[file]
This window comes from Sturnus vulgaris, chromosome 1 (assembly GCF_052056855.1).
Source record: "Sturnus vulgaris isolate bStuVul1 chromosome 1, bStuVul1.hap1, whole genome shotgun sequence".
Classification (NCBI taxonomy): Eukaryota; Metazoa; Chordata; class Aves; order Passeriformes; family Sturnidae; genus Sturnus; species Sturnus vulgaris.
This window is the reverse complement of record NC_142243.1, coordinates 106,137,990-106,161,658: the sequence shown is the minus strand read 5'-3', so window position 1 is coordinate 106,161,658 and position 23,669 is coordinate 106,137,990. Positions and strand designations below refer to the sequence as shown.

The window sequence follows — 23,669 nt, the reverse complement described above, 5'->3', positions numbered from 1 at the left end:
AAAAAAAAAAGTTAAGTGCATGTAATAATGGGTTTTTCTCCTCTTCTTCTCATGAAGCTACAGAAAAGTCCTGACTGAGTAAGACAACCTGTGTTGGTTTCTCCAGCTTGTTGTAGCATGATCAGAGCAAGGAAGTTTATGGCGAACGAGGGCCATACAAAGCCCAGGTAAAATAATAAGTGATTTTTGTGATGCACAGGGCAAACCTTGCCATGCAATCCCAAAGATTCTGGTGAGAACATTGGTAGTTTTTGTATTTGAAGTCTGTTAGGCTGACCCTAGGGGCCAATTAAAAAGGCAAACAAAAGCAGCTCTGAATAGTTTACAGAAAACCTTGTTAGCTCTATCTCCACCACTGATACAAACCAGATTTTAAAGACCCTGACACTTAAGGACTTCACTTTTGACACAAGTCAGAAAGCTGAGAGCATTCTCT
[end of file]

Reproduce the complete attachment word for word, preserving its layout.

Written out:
This window comes from Sturnus vulgaris, chromosome 1 (assembly GCF_052056855.1).
Source record: "Sturnus vulgaris isolate bStuVul1 chromosome 1, bStuVul1.hap1, whole genome shotgun sequence".
Classification (NCBI taxonomy): Eukaryota; Metazoa; Chordata; class Aves; order Passeriformes; family Sturnidae; genus Sturnus; species Sturnus vulgaris.
This window is the reverse complement of record NC_142243.1, coordinates 106,137,990-106,161,658: the sequence shown is the minus strand read 5'-3', so window position 1 is coordinate 106,161,658 and position 23,669 is coordinate 106,137,990. Positions and strand designations below refer to the sequence as shown.

The window sequence follows — 23,669 nt, the reverse complement described above, 5'->3', positions numbered from 1 at the left end:
AAAAAAAAAAGTTAAGTGCATGTAATAATGGGTTTTTCTCCTCTTCTTCTCATGAAGCTACAGAAAAGTCCTGACTGAGTAAGACAACCTGTGTTGGTTTCTCCAGCTTGTTGTAGCATGATCAGAGCAAGGAAGTTTATGGCGAACGAGGGCCATACAAAGCCCAGGTAAAATAATAAGTGATTTTTGTGATGCACAGGGCAAACCTTGCCATGCAATCCCAAAGATTCTGGTGAGAACATTGGTAGTTTTTGTATTTGAAGTCTGTTAGGCTGACCCTAGGGGCCAATTAAAAAGGCAAACAAAAGCAGCTCTGAATAGTTTACAGAAAACCTTGTTAGCTCTATCTCCACCACTGATACAAACCAGATTTTAAAGACCCTGACACTTAAGGACTTCACTTTTGACACAAGTCAGAAAGCTGAGAGCATTCTCT